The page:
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Gastric Bypass Patients
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Everything posted by JohnnyMadison

  1. JohnnyMadison

    Third Revision...

    For some of us with GERD (acid reflux) caused by a VSG sleeve, the alternative to re-routing intestines is Barrett's Esophagus which carries like a 1% per year risk of Esophageal cancer. Sleeves create a pressure system where acid is much more likely to spew up and out. I really wish I had done RBG in the first place vs. having to get revised to it, although I kept off my weight with the sleeve the reflux, which was new after I got it, was a miserable situation for 7 years.
  2. Your headline and first post are misleading. They imply / state you have GBP and are wondering if that can be revised. I would edit them to clarify you have band and want revision to GBP. That is very common here for the reasons you outlined later in the thread. But the title and first post seem to state you already have GBP so that's why the responses are confusing.
  3. JohnnyMadison

    Sleeve to bypass weight loss concern

    Oh yeah, I had just progressed into Barrett's but they think it's early stage and reversible. So insurance approval was rapid. I was rejected for LINX because they don't approve it for that if you have Barrett's, they want something more permanent and less experimental. Revision to GBP is such a different experience. I get full on 2 TB of dense protein but something like soup or pureed ground turkey with taco seasoning I can already have like 6 ounces. It really just depends on what's going to camp out in the pouch and what's going to slide through, so it's a bit easier to "trick" than a sleeve that would get full with liquids or anything else. They really aren't prepared to deal with people under 30 BMI getting GBP so I went to all the classes (and got asked who I was there supporting). After VSG and abdominoplasty (excess skin), the scar tissue made my incision pain much higher (I also had a hernia repair and I'm guessing you will need that too). And since they don't alter or VSG except for making the pouch, you will be hungry. It gets better each day but revision is for sure harder, especially when, in my case, I was fine with my existing weight but was miserable with GERD (which I never had pre-sleeve) and it's like I just want the GERD fixed I don't want to go through a whole transformational process again.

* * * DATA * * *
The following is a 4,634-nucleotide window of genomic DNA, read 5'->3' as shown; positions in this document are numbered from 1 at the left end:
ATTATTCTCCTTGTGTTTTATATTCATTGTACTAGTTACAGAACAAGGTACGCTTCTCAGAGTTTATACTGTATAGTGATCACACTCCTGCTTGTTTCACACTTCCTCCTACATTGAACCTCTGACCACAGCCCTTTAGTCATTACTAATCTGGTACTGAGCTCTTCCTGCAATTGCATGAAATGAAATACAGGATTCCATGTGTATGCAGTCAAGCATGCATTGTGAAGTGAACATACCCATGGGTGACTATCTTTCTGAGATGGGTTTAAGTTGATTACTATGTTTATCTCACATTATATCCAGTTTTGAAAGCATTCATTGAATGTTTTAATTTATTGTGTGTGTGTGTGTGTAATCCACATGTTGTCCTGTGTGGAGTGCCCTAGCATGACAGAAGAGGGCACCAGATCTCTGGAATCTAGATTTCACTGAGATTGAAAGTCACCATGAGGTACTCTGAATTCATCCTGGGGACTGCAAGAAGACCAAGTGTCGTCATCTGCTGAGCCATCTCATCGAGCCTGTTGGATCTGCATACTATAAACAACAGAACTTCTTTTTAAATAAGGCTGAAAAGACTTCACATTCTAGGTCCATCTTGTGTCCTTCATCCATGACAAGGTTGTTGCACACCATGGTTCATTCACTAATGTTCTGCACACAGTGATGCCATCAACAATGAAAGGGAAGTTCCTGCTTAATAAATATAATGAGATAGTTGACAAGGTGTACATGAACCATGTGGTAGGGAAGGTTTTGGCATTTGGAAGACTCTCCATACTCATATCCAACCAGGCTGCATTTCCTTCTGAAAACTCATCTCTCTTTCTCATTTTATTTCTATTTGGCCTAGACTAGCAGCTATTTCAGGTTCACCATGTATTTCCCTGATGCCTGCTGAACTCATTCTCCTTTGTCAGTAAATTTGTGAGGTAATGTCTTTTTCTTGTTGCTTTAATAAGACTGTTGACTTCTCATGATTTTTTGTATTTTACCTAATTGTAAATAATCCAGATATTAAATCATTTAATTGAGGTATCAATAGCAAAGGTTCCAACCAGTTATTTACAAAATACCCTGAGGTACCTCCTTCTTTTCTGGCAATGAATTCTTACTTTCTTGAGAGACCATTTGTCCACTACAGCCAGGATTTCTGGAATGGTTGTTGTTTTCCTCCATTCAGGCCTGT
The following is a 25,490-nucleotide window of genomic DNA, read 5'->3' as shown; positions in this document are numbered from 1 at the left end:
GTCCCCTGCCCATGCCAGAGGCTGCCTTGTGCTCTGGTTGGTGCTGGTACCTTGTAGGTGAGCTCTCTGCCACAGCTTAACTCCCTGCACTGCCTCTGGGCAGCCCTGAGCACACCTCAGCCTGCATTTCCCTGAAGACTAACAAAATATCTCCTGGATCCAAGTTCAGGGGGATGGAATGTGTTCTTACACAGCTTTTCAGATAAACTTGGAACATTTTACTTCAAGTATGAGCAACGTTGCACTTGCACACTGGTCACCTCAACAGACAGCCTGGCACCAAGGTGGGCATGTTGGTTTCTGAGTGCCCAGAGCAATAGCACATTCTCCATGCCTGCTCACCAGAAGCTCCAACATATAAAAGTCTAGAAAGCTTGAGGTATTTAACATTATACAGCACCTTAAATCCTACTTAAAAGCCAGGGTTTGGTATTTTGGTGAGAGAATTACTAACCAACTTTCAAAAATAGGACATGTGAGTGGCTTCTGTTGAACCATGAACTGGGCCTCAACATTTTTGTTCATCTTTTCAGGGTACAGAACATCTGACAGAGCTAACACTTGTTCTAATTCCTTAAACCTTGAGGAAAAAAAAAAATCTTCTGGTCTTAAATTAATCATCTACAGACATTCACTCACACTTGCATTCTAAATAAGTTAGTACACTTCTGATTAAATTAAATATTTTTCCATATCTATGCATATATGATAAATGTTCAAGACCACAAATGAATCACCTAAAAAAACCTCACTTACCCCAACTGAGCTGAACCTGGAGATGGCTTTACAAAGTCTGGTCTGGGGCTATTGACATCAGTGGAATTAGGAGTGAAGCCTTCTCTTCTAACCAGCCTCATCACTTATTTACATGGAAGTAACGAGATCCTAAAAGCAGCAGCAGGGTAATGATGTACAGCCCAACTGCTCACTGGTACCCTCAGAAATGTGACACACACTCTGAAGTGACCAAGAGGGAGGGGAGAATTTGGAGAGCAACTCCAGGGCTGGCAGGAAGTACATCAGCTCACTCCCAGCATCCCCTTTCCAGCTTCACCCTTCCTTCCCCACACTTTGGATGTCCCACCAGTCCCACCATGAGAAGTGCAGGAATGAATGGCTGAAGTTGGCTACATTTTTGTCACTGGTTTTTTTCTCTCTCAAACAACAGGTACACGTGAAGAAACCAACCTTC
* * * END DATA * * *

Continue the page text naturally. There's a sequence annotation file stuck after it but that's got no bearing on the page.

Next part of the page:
4. JohnnyMadison

    Sleeve to bypass weight loss concern